I looked back on a recent short visit to Chicago where I had only stayed 2 days before I had to dashed off to San Francisco. It was my last trip I’d made with a bike in a cardboard box. For the two days in Chicago I was there for work, but had a little down time of my own. I now know that I would have gotten out on the bike if I’d travelled with the Aerocomfort, 5 minutes of unpacking the bike wouldn’t  have eaten into my day’s schedule. I could have seen the city for a short while by bike. But with the bike in cardboard and pipe lagging I had decided that all the fuss of unpacking and repacking was not worth the time of effort.

Sure there are a few arguments for the cardboard box: it’s a few kilo’s lighter than a proper dedicated bike bag (but only just); many bikes get shipped around the globe every day in them and you can pack it flat once at your destination or even discard it. The Scicon bag, does however, I’ll add pack down small enough to stuff under a hotel bed or in the wardrobe.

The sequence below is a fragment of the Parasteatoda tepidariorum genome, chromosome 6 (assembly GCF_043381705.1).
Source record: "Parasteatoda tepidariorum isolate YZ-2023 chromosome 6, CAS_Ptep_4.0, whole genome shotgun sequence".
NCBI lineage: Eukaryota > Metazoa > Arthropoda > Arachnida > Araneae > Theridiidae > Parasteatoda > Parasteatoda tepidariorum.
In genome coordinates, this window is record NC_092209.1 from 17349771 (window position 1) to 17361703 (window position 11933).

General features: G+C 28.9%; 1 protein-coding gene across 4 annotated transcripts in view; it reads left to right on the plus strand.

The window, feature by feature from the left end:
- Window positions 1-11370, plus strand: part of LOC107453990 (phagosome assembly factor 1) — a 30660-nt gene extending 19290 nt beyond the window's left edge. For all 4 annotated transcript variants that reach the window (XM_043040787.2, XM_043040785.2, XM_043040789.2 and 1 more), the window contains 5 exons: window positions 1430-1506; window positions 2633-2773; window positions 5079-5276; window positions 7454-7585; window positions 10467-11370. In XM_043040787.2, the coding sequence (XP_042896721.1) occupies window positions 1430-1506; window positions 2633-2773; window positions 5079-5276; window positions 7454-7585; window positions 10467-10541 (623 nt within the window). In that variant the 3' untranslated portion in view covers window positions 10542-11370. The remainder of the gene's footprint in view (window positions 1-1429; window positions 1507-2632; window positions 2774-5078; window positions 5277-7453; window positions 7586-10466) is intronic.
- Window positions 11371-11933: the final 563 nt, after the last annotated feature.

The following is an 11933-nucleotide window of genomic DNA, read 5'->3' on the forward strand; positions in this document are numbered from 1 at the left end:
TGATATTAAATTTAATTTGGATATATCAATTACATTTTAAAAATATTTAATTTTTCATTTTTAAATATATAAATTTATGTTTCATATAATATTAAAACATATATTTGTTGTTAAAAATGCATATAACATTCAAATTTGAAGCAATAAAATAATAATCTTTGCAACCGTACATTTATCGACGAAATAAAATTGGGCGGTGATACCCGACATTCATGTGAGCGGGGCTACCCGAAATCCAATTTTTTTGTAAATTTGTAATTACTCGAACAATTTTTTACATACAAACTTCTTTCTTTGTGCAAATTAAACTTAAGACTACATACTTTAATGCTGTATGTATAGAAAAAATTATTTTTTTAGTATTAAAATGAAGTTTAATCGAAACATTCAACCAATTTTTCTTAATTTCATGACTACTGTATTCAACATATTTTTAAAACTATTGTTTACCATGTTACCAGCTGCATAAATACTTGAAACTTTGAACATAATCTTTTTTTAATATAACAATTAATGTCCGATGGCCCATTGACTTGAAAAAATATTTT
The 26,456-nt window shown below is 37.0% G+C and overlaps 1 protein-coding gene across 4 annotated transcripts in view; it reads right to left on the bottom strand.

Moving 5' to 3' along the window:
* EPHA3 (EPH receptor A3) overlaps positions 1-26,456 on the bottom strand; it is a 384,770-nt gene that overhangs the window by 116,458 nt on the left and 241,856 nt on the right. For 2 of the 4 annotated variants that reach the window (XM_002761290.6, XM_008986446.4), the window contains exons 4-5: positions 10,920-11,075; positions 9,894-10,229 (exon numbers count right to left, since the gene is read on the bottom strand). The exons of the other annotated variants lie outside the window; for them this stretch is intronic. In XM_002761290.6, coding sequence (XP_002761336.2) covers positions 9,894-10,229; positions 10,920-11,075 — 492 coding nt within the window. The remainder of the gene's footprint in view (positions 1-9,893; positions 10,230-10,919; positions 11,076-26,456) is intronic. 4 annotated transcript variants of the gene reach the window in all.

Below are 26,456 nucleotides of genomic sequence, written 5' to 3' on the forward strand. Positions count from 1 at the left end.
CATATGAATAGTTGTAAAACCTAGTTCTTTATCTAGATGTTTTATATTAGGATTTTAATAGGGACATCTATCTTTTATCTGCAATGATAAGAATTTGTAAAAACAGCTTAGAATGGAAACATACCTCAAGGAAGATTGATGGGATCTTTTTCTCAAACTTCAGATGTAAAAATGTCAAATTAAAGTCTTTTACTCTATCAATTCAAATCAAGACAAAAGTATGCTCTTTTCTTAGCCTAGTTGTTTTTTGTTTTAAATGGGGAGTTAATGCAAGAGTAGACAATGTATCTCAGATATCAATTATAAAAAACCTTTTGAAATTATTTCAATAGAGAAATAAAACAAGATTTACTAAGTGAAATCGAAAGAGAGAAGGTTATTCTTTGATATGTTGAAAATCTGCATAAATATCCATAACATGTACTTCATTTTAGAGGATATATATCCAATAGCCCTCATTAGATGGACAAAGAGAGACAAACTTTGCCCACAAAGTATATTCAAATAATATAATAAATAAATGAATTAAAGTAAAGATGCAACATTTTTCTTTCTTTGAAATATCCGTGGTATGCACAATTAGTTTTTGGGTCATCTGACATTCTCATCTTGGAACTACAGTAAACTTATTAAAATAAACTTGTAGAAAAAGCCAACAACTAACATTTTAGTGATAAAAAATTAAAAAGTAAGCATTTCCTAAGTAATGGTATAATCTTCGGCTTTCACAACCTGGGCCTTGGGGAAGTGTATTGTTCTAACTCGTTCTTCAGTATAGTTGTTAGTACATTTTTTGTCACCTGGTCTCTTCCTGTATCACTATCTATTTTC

The question from this article would be is a Scicon bike bag a necessity or a luxury? From this trip I’ve proved to myself that it was a luxury. Not having to mess about with the whole long-winded process of packing and unpacking, the ease of use at the airport, knowing that the bike would be safe and sound at the other end. Also, from my recent State-side trip I’ve learned that it would have been so easy to have seen the city by bike, a chance I’d missed out on due to the restraints of the cardboard box.

Yes, it is a luxury item in some instances, but do you cherish the time you get to spend on your bike? Do you cherish your bike and the large sum of money that you’ve put into it? I know I can say yes to both these questions, so the bike bag for me is now not just a luxury item but a necessity.

It’s now part of my traveling arsenal, I’ve seen the light and with that dragged myself form the Dark Ages.


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David Everett

Cycling hobo, aiming to talk cobblers and ride bikes for a living. Proud to say I do a bit of writing for top cycling website cyclingtips.com.au